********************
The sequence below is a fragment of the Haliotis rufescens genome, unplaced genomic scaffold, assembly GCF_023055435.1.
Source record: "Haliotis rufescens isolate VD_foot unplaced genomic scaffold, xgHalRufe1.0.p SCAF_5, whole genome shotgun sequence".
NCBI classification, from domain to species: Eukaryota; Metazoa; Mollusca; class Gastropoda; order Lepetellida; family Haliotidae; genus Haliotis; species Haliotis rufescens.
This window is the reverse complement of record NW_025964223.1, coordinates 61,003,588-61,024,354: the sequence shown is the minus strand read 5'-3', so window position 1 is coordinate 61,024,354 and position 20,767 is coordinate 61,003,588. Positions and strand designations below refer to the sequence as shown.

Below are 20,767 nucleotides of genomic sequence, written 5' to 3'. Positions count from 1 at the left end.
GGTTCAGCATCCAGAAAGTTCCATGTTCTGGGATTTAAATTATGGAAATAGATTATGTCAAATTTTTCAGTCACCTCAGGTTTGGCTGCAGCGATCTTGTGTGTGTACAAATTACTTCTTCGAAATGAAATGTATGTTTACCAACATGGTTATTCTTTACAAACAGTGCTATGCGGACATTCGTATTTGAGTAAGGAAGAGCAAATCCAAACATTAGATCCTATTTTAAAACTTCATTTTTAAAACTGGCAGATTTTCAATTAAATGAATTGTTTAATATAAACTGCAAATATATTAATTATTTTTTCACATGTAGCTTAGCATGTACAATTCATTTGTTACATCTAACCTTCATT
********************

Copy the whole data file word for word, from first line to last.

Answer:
The sequence below is a fragment of the Haliotis rufescens genome, unplaced genomic scaffold, assembly GCF_023055435.1.
Source record: "Haliotis rufescens isolate VD_foot unplaced genomic scaffold, xgHalRufe1.0.p SCAF_5, whole genome shotgun sequence".
NCBI classification, from domain to species: Eukaryota; Metazoa; Mollusca; class Gastropoda; order Lepetellida; family Haliotidae; genus Haliotis; species Haliotis rufescens.
This window is the reverse complement of record NW_025964223.1, coordinates 61,003,588-61,024,354: the sequence shown is the minus strand read 5'-3', so window position 1 is coordinate 61,024,354 and position 20,767 is coordinate 61,003,588. Positions and strand designations below refer to the sequence as shown.

Below are 20,767 nucleotides of genomic sequence, written 5' to 3'. Positions count from 1 at the left end.
GGTTCAGCATCCAGAAAGTTCCATGTTCTGGGATTTAAATTATGGAAATAGATTATGTCAAATTTTTCAGTCACCTCAGGTTTGGCTGCAGCGATCTTGTGTGTGTACAAATTACTTCTTCGAAATGAAATGTATGTTTACCAACATGGTTATTCTTTACAAACAGTGCTATGCGGACATTCGTATTTGAGTAAGGAAGAGCAAATCCAAACATTAGATCCTATTTTAAAACTTCATTTTTAAAACTGGCAGATTTTCAATTAAATGAATTGTTTAATATAAACTGCAAATATATTAATTATTTTTTCACATGTAGCTTAGCATGTACAATTCATTTGTTACATCTAACCTTCATT